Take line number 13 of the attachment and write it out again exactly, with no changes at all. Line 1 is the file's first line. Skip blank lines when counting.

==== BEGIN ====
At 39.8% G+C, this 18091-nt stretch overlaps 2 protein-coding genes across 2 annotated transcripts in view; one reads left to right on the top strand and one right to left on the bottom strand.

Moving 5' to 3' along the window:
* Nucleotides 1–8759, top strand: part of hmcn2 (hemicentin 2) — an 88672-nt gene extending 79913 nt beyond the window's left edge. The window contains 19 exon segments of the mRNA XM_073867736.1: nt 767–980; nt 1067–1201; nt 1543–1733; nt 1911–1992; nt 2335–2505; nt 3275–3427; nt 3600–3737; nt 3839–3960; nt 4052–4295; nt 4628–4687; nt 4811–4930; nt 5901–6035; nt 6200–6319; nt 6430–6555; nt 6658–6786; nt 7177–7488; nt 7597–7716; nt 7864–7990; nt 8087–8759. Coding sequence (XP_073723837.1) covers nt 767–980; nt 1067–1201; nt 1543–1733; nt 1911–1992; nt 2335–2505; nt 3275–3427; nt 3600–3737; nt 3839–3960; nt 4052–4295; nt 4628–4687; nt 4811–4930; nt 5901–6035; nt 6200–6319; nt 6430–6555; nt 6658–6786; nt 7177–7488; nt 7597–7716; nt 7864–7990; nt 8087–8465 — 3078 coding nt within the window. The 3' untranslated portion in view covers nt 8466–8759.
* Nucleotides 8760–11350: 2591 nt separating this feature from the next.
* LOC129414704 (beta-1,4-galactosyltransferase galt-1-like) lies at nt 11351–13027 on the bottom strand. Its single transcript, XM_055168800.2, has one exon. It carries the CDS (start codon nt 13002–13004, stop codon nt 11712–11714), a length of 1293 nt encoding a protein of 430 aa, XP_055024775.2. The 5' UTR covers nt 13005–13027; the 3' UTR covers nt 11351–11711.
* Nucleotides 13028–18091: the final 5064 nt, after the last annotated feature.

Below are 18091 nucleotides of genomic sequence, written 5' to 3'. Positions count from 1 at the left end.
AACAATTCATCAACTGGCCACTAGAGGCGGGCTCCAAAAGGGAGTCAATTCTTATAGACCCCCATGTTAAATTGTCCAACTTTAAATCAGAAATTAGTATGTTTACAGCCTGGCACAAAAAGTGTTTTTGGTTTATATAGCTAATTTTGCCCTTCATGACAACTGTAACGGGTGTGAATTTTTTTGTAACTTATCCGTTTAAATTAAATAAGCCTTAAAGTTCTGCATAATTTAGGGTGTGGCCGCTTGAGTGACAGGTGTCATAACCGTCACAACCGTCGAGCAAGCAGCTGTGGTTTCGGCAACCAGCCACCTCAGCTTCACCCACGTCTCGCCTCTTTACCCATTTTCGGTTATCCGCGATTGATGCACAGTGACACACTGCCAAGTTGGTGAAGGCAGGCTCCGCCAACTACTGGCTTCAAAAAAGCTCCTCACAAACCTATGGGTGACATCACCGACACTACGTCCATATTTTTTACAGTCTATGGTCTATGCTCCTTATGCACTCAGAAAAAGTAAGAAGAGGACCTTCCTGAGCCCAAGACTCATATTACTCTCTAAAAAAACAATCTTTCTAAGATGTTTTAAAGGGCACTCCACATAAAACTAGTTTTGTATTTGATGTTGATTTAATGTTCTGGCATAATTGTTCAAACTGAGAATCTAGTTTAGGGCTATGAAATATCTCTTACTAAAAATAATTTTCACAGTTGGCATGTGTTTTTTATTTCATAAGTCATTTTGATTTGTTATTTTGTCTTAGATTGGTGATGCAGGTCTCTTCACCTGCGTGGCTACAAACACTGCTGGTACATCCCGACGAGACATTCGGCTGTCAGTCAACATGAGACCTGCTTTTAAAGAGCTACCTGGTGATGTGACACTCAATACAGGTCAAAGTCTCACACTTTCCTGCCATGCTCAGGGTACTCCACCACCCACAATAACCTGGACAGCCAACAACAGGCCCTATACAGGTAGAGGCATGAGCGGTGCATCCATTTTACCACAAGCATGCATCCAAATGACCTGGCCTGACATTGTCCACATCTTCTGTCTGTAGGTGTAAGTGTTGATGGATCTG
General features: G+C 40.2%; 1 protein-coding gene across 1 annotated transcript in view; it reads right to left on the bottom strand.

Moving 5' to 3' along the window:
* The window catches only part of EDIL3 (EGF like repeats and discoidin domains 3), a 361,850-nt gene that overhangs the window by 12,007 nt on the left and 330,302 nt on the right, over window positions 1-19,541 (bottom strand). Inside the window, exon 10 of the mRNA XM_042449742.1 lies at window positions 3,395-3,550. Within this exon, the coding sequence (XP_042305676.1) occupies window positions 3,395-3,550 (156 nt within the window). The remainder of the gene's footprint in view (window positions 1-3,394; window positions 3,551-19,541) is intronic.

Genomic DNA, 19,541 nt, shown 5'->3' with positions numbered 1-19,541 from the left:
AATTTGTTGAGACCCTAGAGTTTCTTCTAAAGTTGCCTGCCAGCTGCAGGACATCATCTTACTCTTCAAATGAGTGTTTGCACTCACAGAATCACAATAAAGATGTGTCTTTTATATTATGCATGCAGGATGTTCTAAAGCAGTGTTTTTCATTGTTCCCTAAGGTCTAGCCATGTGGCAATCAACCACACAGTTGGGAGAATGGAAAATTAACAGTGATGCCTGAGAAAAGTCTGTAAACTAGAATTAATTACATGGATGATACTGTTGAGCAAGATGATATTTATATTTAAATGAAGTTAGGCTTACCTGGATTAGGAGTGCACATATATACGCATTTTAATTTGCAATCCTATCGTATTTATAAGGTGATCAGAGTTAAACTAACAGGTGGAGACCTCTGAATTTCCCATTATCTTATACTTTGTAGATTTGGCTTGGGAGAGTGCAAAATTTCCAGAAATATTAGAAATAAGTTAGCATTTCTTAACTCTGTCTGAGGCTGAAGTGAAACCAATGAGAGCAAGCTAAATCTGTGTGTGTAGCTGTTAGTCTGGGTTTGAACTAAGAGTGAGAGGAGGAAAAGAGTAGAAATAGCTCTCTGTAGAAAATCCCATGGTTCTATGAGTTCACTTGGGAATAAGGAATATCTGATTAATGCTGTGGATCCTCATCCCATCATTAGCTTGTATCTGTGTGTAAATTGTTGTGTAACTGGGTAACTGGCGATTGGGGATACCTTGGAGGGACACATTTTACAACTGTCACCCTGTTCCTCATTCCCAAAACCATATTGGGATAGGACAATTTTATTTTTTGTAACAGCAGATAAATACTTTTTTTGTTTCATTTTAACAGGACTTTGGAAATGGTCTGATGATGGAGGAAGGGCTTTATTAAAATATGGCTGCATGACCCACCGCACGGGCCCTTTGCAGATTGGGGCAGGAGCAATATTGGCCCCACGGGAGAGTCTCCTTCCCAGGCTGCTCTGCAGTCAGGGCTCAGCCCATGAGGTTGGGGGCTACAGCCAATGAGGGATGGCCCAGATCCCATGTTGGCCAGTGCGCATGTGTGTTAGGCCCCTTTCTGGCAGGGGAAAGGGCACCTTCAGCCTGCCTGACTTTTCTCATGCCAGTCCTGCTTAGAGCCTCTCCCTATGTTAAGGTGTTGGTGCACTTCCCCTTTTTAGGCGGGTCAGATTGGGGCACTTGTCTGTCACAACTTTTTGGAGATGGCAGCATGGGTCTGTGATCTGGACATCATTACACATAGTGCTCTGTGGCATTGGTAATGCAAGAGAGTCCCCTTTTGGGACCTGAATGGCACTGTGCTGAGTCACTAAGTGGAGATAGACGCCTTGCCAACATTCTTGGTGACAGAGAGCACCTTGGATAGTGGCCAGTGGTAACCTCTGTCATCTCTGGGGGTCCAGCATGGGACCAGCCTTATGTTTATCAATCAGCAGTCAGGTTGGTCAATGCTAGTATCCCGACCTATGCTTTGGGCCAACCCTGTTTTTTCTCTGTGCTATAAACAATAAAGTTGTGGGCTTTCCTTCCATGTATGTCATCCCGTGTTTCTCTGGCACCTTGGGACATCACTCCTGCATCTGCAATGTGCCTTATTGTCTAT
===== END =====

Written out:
AATTTGTTGAGACCCTAGAGTTTCTTCTAAAGTTGCCTGCCAGCTGCAGGACATCATCTTACTCTTCAAATGAGTGTTTGCACTCACAGAATCACAATAAAGATGTGTCTTTTATATTATGCATGCAGGATGTTCTAAAGCAGTGTTTTTCATTGTTCCCTAAGGTCTAGCCATGTGGCAATCAACCACACAGTTGGGAGAATGGAAAATTAACAGTGATGCCTGAGAAAAGTCTGTAAACTAGAATTAATTACATGGATGATACTGTTGAGCAAGATGATATTTATATTTAAATGAAGTTAGGCTTACCTGGATTAGGAGTGCACATATATACGCATTTTAATTTGCAATCCTATCGTATTTATAAGGTGATCAGAGTTAAACTAACAGGTGGAGACCTCTGAATTTCCCATTATCTTATACTTTGTAGATTTGGCTTGGGAGAGTGCAAAATTTCCAGAAATATTAGAAATAAGTTAGCATTTCTTAACTCTGTCTGAGGCTGAAGTGAAACCAATGAGAGCAAGCTAAATCTGTGTGTGTAGCTGTTAGTCTGGGTTTGAACTAAGAGTGAGAGGAGGAAAAGAGTAGAAATAGCTCTCTGTAGAAAATCCCATGGTTCTATGAGTTCACTTGGGAATAAGGAATATCTGATTAATGCTGTGGATCCTCATCCCATCATTAGCTTGTATCTGTGTGTAAATTGTTGTGTAACTGGGTAACTGGCGATTGGGGATACCTTGGAGGGACACATTTTACAACTGTCACCCTGTTCCTCATTCCCAAAACCATATTGGGATAGGACAATTTTATTTTTTGTAACAGCAGATAAATACTTTTTTTGTTTCATTTTAACAGGACTTTGGAAATGGTCTGATGATGGAGGAAGGGCTTTATTAAAATATGGCTGCATGACCCACCGCACGGGCCCTTTGCAGATTGGGGCAGGAGCAATATTGGCCCCACGGGAGAGTCTCCTTCCCAGGCTGCTCTGCAGTCAGGGCTCAGCCCATGAGGTTGGGGGCTACAGCCAATGAGGGATGGCCCAGATCCCATGTTGGCCAGTGCGCATGTGTGTTAGGCCCCTTTCTGGCAGGGGAAAGGGCACCTTCAGCCTGCCTGACTTTTCTCATGCCAGTCCTGCTTAGAGCCTCTCCCTATGTTAAGGTGTTGGTGCACTTCCCCTTTTTAGGCGGGTCAGATTGGGGCACTTGTCTGTCACAACTTTTTGGAGATGGCAGCATGGGTCTGTGATCTGGACATCATTACACATAGTGCTCTGTGGCATTGGTAATGCAAGAGAGTCCCCTTTTGGGACCTGAATGGCACTGTGCTGAGTCACTAAGTGGAGATAGACGCCTTGCCAACATTCTTGGTGACAGAGAGCACCTTGGATAGTGGCCAGTGGTAACCTCTGTCATCTCTGGGGGTCCAGCATGGGACCAGCCTTATGTTTATCAATCAGCAGTCAGGTTGGTCAATGCTAGTATCCCGACCTATGCTTTGGGCCAACCCTGTTTTTTCTCTGTGCTATAAACAATAAAGTTGTGGGCTTTCCTTCCATGTATGTCATCCCGTGTTTCTCTGGCACCTTGGGACATCACTCCTGCATCTGCAATGTGCCTTATTGTCTAT